By Scott Gibson
Photo: © Shutterstock
An asphalt driveway should last you 25 years or more, but over time, sunlight, freezing temperatures and oil and gasoline leaks take their toll. Sealcoats do just what the name implies: They seal the surface of the asphalt to keep out water and chemicals, plus restore the surface to its original color. Follow these steps to improve the look-and longevity-of your driveway.
When to Do It
According to Don Turner, the executive director of the National Pavement Contractors Association (NPCA), driveways should be sealcoated for the first time after they've cured, between 90 and 120 days after they're initially installed, and again when the original sealcoat begins to wear away, about every three to six years.
Prepare the Surface
Before any sealer can be applied, the NPCA recommends cleaning the surface thoroughly and filling any cracks larger than a hairline. To remove stains, use a biodegradable cleaner, such as Simple Green, or plain dish soap and hot water (avoid cleaners that contain solvents, like petroleum distillates, which will damage the surface). Scrub the stained areas with a brush, rinse and allow the surface to dry. If you have an old or stubborn oil spot that won't come out, coat it with primer (such as Latex-ite Oil Spot Primer) so that the sealer can adhere to it. Cracks must be clean, dry and free of vegetation before they're filled. Crack fillers are typically applied cold and must dry before the driveway can be sealed. Look for a product with a high rubber content that's formulated for your crack size (check the Asphalt Sealcoat Manufacturer's Association website, SealCoatMFG.org, for recommended brands).
What to Buy
Depending on where you live, sealers will be either asphalt emulsions (asphalt suspended in water) or coal tar emulsions. Coal tar emulsions are more common east of the Rockies-they are a little more durable and chemicalresistant than asphalt emulsions, but they have been banned in some areas because they give off polycyclic aromatic hydrocarbons (PAHs), which are toxic to animals. Look for a sealer that contains sand; it will be harder to stir, but will make the surface less slippery and help the sealcoat last longer. The container will give you the approximate area it should cover (between 250 and 350 square feet per 5-gallon bucket), but the NPCA cautions that coverage rates are often overly optimistic. Err on the side of buying more, since stopping mid-project will cause part of the coat to cure too soon, leaving a visible line where the newer sealcoat begins.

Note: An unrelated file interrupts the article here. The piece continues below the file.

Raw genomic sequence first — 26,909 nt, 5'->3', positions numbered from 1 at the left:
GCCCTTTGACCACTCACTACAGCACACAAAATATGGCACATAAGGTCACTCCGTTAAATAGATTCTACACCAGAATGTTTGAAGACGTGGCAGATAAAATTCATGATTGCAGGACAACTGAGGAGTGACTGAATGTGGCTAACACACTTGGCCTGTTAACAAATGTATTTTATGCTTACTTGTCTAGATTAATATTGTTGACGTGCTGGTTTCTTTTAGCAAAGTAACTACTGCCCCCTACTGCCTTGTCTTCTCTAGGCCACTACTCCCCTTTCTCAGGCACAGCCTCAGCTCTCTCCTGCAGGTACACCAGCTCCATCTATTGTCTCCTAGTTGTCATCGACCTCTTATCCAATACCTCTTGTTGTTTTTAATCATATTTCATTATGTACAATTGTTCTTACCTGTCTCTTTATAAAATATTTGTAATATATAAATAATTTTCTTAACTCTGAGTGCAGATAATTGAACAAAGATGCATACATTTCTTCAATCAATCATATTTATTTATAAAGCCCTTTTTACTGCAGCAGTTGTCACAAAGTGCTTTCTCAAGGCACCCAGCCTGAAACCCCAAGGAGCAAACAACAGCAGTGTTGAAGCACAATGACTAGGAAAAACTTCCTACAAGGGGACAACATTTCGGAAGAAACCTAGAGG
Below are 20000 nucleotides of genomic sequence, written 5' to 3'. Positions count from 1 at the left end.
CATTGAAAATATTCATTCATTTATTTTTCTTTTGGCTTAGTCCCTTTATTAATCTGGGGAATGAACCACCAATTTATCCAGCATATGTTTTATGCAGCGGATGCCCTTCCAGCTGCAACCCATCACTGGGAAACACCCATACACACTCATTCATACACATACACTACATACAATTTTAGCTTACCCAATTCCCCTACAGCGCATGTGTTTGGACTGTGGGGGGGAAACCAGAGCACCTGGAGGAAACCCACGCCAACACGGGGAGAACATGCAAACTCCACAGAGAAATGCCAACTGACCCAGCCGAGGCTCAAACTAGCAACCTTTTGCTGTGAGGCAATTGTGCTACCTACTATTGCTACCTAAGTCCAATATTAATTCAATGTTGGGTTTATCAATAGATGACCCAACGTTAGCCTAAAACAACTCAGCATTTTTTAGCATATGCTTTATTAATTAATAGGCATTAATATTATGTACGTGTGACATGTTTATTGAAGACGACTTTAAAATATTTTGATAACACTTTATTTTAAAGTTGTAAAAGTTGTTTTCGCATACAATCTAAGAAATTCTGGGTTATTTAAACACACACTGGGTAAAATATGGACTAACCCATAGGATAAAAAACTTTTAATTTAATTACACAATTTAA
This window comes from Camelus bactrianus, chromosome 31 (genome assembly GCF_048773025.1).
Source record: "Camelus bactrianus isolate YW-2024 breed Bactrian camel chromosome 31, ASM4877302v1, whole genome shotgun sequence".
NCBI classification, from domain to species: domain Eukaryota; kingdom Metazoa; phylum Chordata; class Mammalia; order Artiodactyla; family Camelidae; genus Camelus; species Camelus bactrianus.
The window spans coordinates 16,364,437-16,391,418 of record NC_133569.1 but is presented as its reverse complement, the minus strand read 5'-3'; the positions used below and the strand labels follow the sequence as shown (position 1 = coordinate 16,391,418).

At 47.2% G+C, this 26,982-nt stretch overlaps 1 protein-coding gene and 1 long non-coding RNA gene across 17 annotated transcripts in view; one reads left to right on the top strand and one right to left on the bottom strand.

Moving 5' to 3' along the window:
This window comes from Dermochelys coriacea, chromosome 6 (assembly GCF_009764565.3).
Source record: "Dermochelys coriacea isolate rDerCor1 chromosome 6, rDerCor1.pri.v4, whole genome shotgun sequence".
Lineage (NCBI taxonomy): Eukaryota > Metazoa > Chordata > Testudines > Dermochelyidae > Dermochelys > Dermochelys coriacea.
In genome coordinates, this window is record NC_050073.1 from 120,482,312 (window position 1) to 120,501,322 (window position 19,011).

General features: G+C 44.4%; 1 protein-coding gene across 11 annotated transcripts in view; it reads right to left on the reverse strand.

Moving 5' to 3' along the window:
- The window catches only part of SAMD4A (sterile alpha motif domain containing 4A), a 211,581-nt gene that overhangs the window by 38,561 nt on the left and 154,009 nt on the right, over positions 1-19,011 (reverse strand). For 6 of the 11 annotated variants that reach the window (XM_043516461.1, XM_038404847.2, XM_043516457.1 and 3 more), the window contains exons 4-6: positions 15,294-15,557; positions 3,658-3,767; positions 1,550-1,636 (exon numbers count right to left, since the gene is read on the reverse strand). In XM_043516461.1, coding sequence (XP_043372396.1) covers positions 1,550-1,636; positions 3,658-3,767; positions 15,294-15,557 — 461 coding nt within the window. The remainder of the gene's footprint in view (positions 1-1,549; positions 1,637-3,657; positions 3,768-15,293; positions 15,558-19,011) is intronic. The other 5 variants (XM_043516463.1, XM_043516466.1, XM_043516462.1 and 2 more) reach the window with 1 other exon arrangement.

How to Apply
Wear old clothes and something to protect your shoes. Wait for a warm, dry day: Typically, the temperature should be at least 50ºF and rising, but not warmer than the 90s, or the sealer may dry too quickly and become difficult to apply easily. Follow the manufacturer's directions for applying the sealer, spreading it in a thin coat with a rubber squeegee or a push broom with semisoft bristles (not a stiff street broom). Two thin coats are better than one thick one-when the sealer is too thick, it can crack. In warm, sunny weather, the sealcoat should dry to the touch and be fine for foot traffic within a couple of hours. Lower temperatures or higher humidity will mean slower drying. Let the surface cure at least until the next day before vehicles drive over it.
Time for a Pro
Doing the job yourself will be a little cheaper, but there are several reasons to consider a specialty contractor. With the right equipment and know-how, a pro is likely to do a more thorough job of cleaning the surface and filling cracks, which means better adhesion between the driveway and the sealer for a more durable job. If you do hire a pro, search out an established local sealcoat or paving company and ask for references. One place to start is the NPCA's website (PavementPro.org), which includes a database of contractors, searchable by zip code. Expect to pay between 20¢ and 25¢s per square foot, which includes both labor and materials; however, contractors may have a minimum charge for very small driveways.
Quick Fixes for Other Surfaces
Ruts and potholes inevitably develop over time. Fill minor indentations by rakng the surface to redistribute the gravel, and consider adding a top layer of reclaimed ground-up asphalt to add durability. Get a professional to fix major erosion or frost heaves.
ConcreteConcrete stains easily, so (as with asphalt) you should seal it every few years. (Learn about your options at concretenetwork.com.) If yours is stained, disguise it with an acid- or water-based stain. Start with a clean surface, and follow the manufacturer's directions carefully.
PaversMaking repairs to concrete or stone pavers can be as simple as popping out a damaged or stained paver and putting in a new one. When a paver is sitting unevenly, just pull it up, make adjustments to the sand or stone dust beneath it and reset the stone.
Original article appeared on WomansDay.com.
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